Politics

Anti-Abortion Group Looks for Boost From House Vote in Case Against Ex-Rep

Shown here is ex-Rep. Steve Driehaus as he walks to a booth to vote in Covedale, Ohio, on Nov. 2, 2010. Driehaus lost the election.

Shown here is ex-Rep. Steve Driehaus as he walks to a booth to vote in Covedale, Ohio, on Nov. 2, 2010. Driehaus lost the election.  (AP)

A prominent anti-abortion group is hoping the latest House vote on abortion funding can bolster its court case against an ex-congressman suing the organization for claims about his voting record. 

The Susan B. Anthony List claims the House vote Thursday in favor of new restrictions regarding abortion coverage in the federal health care overhaul can help the group in the unusual defamation case brought by ex-Democratic Rep. Steve Driehaus of Ohio. 

Driehaus, after losing his reelection race last year, sued the Susan B. Anthony List over its statements and ads claiming Driehaus, who considers himself pro-life, voted for taxpayer-funded abortion when he backed the health care overhaul. 

Driehaus claimed the group was spreading falsehoods, effectively costing him his job while inflicting "economic" harm on him. 

But according to the Susan B. Anthony List, the fact that 251 House lawmakers just voted for new abortion funding restrictions proves their point -- that they aren't alone in worrying that the federal health law doesn't do enough to wall off taxpayer funds from abortion coverage. 

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"Given that 251 members of Congress voted in favor of the Protect Life Act, specifically in order to remove the (health care law's) federal funding of abortion that Steve Driehaus claims is non-existent, all of these members must thereby also be guilty of defamation," SBA List President Marjorie Dannenfelser said in a statement. "If the House, including 15 Democrats, didn't believe the (health law's) result is taxpayer funding of abortion, there would be no need for this bill at all."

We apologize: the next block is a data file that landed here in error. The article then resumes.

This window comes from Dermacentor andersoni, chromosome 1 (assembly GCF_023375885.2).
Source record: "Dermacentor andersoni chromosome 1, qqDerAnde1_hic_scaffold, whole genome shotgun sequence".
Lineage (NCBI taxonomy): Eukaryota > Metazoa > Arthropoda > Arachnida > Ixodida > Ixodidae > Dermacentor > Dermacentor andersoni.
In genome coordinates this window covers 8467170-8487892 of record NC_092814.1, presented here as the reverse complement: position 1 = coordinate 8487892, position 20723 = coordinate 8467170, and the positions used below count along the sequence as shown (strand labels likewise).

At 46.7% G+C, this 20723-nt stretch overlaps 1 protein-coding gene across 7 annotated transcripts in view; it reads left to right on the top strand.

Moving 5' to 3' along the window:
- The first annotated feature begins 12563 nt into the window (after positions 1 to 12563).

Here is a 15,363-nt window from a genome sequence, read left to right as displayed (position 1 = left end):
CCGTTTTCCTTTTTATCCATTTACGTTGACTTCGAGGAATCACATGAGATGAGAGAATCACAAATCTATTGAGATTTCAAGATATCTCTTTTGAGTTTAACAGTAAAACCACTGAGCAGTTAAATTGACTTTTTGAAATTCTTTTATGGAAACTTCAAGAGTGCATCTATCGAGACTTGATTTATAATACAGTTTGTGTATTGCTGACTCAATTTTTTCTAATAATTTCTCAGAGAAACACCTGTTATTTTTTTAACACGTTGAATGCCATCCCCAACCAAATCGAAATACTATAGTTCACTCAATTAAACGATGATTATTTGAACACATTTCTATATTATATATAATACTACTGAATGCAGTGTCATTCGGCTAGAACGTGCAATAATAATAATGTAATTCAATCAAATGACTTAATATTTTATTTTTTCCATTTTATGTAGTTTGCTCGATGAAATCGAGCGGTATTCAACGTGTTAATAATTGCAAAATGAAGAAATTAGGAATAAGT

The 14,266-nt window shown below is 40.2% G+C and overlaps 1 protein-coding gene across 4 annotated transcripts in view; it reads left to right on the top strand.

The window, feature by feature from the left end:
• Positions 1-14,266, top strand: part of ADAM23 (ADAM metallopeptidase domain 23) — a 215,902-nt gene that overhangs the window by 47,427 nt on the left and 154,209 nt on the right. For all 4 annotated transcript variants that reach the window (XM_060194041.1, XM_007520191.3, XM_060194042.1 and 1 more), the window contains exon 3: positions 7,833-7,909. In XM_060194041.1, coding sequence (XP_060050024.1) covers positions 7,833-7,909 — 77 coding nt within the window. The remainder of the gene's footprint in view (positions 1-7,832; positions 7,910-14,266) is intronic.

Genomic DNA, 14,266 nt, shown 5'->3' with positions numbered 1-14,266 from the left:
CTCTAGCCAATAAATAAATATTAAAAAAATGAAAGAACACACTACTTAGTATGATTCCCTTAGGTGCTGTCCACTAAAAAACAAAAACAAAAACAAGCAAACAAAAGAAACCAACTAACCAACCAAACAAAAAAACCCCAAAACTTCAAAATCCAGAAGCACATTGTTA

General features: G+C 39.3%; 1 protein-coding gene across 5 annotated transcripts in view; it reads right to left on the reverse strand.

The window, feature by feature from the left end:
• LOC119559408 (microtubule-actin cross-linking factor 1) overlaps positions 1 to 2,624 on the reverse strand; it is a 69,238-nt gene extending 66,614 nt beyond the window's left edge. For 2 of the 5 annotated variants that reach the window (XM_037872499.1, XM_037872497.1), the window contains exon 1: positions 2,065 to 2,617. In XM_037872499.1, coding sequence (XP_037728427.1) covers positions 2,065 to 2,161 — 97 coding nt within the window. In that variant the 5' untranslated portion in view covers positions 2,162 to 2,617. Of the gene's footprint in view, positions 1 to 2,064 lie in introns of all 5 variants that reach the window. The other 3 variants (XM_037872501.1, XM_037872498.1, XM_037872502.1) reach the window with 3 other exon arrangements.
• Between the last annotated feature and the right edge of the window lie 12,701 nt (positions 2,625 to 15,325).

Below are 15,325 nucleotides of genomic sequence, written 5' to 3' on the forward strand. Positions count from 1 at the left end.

The bill would require insurance providers covering abortion to establish separate plans with no abortion coverage in order to join the so-called insurance "exchanges" that would be created under the law. 

The GOP proposal is unlikely to become law, with President Obama threatening to veto it and its fate in the Senate uncertain. House Democratic Leader Nancy Pelosi excoriated Republicans for even considering the bill this week, saying the bill would let women "die on the floor" - an apparent reference to a provision that reportedly would let some hospitals decline to perform abortions. 

But SBA List representatives say the House debate should at least factor into their case. They want to potentially wrap the vote into their legal arguments, should they be allowed to appeal a lower court's ruling that the case can proceed. 

"The exact argument we made verbatim is being used by members of Congress to describe this bill," SBA List Treasurer Frank Cannon told FoxNews.com. 

Driehaus' attorney, Paul De Marco, could not be reached for comment. 

De Marco told FoxNews.com in an interview in August that the SBA List can't "hide behind the First Amendment" on this one. 

He said Driehaus, in filing the suit, "decided he wasn't going to put up with lies that went to the heart of his core beliefs." 

Obama signed an executive order last year imposing restrictions on abortion funding. The law also requires policy holders under subsidized plans who seek abortion coverage to pay for that coverage themselves. 

But backers of the latest House bill argued that the executive order could be rescinded. The SBA List has argued that the law also does not explicitly bar high-risk pools from covering abortions with federal money -- a claim the administration denies.